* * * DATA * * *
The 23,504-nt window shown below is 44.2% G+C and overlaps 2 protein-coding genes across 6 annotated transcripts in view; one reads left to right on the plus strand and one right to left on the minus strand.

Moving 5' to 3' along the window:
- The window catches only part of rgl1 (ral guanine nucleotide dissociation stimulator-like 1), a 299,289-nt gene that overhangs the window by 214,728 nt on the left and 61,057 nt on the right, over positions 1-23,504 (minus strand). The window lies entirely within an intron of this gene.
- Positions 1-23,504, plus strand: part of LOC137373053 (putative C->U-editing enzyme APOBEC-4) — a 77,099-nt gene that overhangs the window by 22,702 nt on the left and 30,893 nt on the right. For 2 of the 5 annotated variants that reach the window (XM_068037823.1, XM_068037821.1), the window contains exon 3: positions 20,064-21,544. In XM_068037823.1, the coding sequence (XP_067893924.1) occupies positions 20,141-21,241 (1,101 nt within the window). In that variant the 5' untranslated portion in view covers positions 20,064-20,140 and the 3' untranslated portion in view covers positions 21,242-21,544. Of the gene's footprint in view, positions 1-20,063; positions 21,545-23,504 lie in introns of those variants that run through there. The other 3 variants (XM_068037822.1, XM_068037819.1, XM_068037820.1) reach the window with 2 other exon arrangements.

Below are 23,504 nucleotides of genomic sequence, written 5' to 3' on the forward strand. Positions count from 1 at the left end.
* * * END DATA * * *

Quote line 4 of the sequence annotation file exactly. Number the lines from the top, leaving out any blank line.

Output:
- Positions 1-23,504, plus strand: part of LOC137373053 (putative C->U-editing enzyme APOBEC-4) — a 77,099-nt gene that overhangs the window by 22,702 nt on the left and 30,893 nt on the right. For 2 of the 5 annotated variants that reach the window (XM_068037823.1, XM_068037821.1), the window contains exon 3: positions 20,064-21,544. In XM_068037823.1, the coding sequence (XP_067893924.1) occupies positions 20,141-21,241 (1,101 nt within the window). In that variant the 5' untranslated portion in view covers positions 20,064-20,140 and the 3' untranslated portion in view covers positions 21,242-21,544. Of the gene's footprint in view, positions 1-20,063; positions 21,545-23,504 lie in introns of those variants that run through there. The other 3 variants (XM_068037822.1, XM_068037819.1, XM_068037820.1) reach the window with 2 other exon arrangements.